The Trusted are a newer british indie project rooted in Southend-on-Sea, whose inspirations come from a mix of modern brit-rock, dark pop, and late-70s new wave movements. While traditionally creating more punk and post-punk heavy tracks, with strong, harsher guitar tones, this time they take a break to explore the more subtle, building, emotive side of groups like the Killers and the 1975. And in doing so, they show an ability to be tame and patient, without being boring. Their new track, “Criminals,” comes after their recent EP, Love and Suicide (2020).
Based in a simplistic rhythm of plucked strings and hypnotic synth chords, the instrumentation of the track borders on minimalism, that is only stunted by the later entrances of dynamic percussion and piano. It’s the pulsating synths and understated bass that help drive the track to the sonic and emotional crescendo of the latter half. The hollow cave of sound is thus brightened slightly each time a new piece is added, almost like the slow approach of light when nearing the end of a tunnel. But in the moments where the cave is relatively empty, and unappealing, it’s the vocals and lyrics of the group that manage to fill the gaps, and move us forward.
With just the style of instrumentation alone, it’s clear the focus is solely put on the lyricist. Nothing happens to be wrong with what’s backing them, but the audience is much less likely to jam to a slow-paced electronic setting than the emotional centerpiece that it’s aiding. The vocals are understated, but I assume it’s due to the fact that they’re rooted in realism, and supposedly addressed to an unknown other. It’s as if they’re being read aloud to who they’re addressed to. Also, creating yet another underwhelming base increases the effectiveness, once again, of the crescendo effect that slowly develops. The lyrics are grounded in a general acceptance of self-disgust. The border of self-consciousness and confidence is shrouded and unclear in the idea of being a “criminal.” I couldn’t help but question whether this was good or bad, but maybe that’s intentional. The emotions present with the confused idea are both depressing and uplifting. And by the end, the long, extended vocal harmonies sound much more empowered than sad.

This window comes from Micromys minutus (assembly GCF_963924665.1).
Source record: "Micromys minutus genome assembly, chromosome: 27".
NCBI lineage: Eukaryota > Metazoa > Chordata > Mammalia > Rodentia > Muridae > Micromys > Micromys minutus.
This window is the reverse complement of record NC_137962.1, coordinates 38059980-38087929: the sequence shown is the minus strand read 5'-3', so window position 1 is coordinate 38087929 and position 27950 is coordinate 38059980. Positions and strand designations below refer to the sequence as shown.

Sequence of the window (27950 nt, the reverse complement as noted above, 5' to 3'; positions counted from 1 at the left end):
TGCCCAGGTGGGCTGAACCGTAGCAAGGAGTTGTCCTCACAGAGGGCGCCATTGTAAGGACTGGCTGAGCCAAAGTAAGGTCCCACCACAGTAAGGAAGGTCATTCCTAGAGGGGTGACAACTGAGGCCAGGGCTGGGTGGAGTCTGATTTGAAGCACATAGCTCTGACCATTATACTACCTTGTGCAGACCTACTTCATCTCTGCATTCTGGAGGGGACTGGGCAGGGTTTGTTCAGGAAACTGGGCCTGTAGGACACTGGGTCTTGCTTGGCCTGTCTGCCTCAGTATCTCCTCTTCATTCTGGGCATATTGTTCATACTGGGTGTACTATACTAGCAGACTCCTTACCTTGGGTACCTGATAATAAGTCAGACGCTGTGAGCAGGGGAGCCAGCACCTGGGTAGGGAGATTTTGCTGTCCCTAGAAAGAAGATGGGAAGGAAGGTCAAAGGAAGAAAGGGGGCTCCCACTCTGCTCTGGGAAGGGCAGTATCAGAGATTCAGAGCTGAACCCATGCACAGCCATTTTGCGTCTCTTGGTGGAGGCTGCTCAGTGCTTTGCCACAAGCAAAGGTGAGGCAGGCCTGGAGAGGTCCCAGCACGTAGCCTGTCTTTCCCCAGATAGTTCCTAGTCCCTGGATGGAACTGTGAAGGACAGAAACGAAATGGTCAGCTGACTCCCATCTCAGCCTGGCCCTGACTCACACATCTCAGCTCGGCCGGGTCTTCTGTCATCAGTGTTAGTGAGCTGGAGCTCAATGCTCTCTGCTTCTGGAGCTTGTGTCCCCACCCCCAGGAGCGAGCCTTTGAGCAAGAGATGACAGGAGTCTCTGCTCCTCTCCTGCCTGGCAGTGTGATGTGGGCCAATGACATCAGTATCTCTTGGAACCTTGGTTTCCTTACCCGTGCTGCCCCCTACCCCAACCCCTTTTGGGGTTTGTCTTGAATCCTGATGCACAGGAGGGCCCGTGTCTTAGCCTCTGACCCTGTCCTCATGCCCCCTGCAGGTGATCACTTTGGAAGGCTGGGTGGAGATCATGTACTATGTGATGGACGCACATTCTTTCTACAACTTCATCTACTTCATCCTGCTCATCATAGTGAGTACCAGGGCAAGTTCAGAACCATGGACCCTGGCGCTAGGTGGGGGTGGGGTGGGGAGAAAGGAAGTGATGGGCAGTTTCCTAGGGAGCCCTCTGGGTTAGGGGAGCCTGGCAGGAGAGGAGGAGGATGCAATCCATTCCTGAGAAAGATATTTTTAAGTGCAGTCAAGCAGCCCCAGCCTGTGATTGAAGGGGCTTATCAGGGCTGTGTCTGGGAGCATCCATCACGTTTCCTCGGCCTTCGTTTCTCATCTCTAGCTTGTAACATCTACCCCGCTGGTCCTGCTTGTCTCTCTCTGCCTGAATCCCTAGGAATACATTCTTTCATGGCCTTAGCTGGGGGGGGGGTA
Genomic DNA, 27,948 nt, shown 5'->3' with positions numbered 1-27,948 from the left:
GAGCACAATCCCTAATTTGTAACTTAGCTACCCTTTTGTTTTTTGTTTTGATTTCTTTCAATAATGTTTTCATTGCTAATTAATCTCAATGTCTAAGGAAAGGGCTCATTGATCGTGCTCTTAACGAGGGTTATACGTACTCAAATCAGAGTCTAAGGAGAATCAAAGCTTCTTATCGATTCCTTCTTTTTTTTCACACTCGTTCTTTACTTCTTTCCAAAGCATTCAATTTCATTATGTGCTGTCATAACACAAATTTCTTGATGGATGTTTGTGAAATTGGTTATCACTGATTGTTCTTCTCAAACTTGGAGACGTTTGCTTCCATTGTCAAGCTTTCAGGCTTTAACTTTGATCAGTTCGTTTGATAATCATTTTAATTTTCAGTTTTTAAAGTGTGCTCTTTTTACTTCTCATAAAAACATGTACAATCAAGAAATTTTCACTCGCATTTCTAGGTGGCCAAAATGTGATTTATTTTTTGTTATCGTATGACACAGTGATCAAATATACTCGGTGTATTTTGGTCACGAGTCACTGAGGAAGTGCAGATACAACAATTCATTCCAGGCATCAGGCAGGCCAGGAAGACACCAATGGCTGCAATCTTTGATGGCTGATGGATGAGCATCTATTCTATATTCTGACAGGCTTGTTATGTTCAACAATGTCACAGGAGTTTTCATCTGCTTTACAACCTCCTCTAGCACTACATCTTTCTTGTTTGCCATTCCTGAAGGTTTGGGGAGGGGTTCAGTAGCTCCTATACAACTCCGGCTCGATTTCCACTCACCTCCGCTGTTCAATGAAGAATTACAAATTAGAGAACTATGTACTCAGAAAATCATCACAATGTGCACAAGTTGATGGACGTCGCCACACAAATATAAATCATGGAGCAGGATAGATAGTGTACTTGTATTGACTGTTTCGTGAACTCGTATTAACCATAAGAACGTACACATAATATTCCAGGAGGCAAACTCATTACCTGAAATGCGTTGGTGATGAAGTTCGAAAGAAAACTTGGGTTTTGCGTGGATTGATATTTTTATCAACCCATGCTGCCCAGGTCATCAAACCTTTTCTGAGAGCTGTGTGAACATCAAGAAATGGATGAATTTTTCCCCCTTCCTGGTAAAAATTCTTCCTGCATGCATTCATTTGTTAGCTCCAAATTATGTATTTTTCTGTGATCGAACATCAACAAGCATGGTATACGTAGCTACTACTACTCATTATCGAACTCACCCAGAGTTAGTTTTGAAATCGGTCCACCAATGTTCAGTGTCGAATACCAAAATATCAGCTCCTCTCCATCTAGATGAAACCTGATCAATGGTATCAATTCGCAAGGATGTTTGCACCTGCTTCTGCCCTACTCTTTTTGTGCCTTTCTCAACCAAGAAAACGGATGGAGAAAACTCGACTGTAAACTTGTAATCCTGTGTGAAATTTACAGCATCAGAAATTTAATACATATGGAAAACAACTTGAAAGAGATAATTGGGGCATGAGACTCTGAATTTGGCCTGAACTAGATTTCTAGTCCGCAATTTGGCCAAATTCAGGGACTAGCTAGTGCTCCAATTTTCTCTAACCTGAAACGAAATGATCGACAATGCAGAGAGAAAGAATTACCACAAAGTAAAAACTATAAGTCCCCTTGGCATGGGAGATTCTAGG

“Criminals” is a slightly-confusing emotional journey that’s relatable, romantic, and powerful. What it lacks in instrumental diversity and strength, it makes up for in the gorgeous delivery of the individual lyrics. It’s not surprising to find that their sound is related to that of the 1975, because it’s very reminiscent of their more docile cuts. So if you like them, indie pop, or simply electronic-aided rock music with strong personal themes, this is definitely for you.
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